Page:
The first part of this quarterly market update summarizes the impact on ETFs of the onset of the crisis caused by the Russian invasion, which again demonstrates the importance of a diversified portfolio. In this uncertain environment, the second section offers some long-term investment advice from two financial market experts: the French benchmark Carmignac and the American professor Shiller.
The impact of the crisis on ETFs and private investors
With the war in Ukraine and the sanctions against Russia, investors are experiencing significant losses in Russian stocks and bonds. As Russian stocks such as Gazprom, Lukoil or Sberbank are not tradable, the investment products in which these securities were included have been heavily affected.
The closure of the Russian stock market in early March created a gap between the price of some funds and the value of their underlying assets. BlackRock suspended the creation of new shares of its iShares MSCI Russia ETF (down about 70%). Other providers will liquidate their Russia funds considering the inability to conduct their business and operations in an economically efficient manner. Thus, concentration or betting on a single country such as Russia would have proved catastrophic.
Even an index focus could have been disastrous: while funds that focus on benchmarks such as MSCI Russia are fully invested in Russian stocks, Eastern European funds would often have more than a 40 percent share of Russian stocks. The collapse of Russian stocks would not have spared broader universe funds like the BRIC funds (short for Brazil, Russia, India, China). These funds were typically invested in Russian stocks by about 20%.
Emerging market equity and bond funds, such as some ETFS, also often have some Russian holdings in their portfolios in line with the index they track. Prior to the invasion, Russian stocks accounted for 3.2% of the MSCI Emerging Markets (in late January). As a result, index providers like MSCI have signaled that they may remove Russia from several of its widely followed equity indices, including those that track emerging markets like the MSCI Emerging Markets. Despite these changes, investor losses remain, but to a lesser degree than in a concentrated fund.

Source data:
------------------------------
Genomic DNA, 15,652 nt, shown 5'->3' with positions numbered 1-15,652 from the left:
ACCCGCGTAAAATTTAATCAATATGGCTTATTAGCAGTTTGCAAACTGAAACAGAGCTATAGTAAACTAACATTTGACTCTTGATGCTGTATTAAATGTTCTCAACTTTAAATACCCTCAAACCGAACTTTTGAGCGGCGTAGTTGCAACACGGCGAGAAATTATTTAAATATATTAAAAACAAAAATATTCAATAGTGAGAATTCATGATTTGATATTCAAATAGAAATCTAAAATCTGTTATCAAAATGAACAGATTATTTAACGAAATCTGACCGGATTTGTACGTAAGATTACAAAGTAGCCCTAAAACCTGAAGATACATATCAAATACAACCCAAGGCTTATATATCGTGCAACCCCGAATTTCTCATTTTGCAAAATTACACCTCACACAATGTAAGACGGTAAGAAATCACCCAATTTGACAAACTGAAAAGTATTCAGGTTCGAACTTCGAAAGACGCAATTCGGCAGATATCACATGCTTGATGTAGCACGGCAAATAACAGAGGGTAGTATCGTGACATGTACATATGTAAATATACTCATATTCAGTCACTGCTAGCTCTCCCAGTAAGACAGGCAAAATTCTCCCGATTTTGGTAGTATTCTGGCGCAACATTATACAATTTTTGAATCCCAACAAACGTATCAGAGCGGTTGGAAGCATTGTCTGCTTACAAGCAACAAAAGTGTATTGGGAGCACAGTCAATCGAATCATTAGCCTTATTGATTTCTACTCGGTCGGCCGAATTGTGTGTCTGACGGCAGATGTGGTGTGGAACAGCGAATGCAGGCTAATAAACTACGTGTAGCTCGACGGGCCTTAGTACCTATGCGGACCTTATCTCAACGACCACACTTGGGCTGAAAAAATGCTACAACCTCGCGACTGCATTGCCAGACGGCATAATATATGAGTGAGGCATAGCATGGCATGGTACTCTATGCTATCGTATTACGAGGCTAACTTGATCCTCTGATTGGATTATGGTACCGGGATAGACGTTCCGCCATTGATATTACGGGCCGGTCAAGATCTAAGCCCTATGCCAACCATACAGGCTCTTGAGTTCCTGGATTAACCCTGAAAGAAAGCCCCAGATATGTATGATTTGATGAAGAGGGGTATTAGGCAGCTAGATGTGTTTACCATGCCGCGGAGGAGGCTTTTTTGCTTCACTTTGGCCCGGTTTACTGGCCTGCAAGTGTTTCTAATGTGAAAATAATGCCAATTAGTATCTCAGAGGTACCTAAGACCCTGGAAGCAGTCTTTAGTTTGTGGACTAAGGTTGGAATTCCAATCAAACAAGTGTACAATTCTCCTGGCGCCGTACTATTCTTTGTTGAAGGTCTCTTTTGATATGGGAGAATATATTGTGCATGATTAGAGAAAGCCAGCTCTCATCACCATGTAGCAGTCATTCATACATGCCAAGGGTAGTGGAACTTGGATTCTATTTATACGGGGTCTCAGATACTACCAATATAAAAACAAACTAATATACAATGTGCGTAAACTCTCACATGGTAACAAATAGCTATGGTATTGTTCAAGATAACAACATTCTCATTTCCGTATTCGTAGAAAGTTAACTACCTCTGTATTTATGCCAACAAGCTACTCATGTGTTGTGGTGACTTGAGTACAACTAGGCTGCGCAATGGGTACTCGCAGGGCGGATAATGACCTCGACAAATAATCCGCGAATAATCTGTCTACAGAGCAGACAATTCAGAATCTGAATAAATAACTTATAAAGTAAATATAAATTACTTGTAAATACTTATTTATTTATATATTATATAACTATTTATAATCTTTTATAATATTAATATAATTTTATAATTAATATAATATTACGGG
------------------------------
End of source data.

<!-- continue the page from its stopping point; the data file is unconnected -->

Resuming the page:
Guidance from two market oracles: Carmignac and Shiller
Edouard Carmignac is a patriarch of French finance and the founder of the fund line that bears his name. For the stock market year 2022, he expects China to be the most attractive financial market: “Its stocks, bonds and even its currency could be among the big winners of 2022”. The fact that the centralized state is currently tightening its grip on technology companies does not worry Carmignac too much. He believes that the biggest interventions have been digested and that the state has served its purpose of strengthening its power base.
Economist Robert Shiller is the recipient of the Bank of Sweden Prize in Economic Sciences in memory of Alfred Nobel (commonly misnamed the Nobel Prize to inflate its importance). He introduced the Shiller ratio (Cape), which is the ratio of a company’s share price to the average inflation-adjusted earnings of the previous ten years. In his opinion, the situation is not very good for the US stock market in view of the high prices, except for consumer staples, financials, industrials and real estate, and he recommends continuing to put money into the stock market within certain limits. However, he does not believe in overweighting the domestic stock market or technology stocks.
Staying the course
This crisis reminds us that ETFs, even if they are the vehicle of choice for private investors, need to be diversified, and that in case of more pronounced investment, a strong concentration deviating from the proportions of the global index is dangerous, as with an ETF concentrated on Russia, on a specific region (Eastern Europe) or on a theme (BRIC) during this first quarter.
This crisis, coupled with rising interest rates, favors value stocks with better valuations than growth stocks. Value stocks generally have smaller losses in the event of a correction (even if they profit less in a bull market). Another option is to slightly favor regions with lower valuations such as the UK, Japan, or emerging markets in general.
Many private investors have been confused by the invasion of Ukraine. However, you should continue a regular global index investment strategy if you are a beginner. For more experienced investors, the volatility of the markets may allow for some attractive entry points at first glance. Be careful, however, not to make too many big bets and to stick to your strategy even if you occasionally allow yourself to load up a bit more on certain investments.
Sources: China wird im nächsten Jahr der attraktivste Finanzmarkt sein, NZZ am Sonntag, 30.12.2021 Es gibt Parallelen zum Jahr 1929, Neue Zürcher Zeitung, 26.1.2022 ETFs Exposed to Russia Plunge, The Wall Street Journal, 02.03.2022 Das Thema russische Aktien ist tot, Investoren drohen auf russischen Wertpapieren sitzenzubleiben, Neue Zürcher Zeitung, 9.3.2022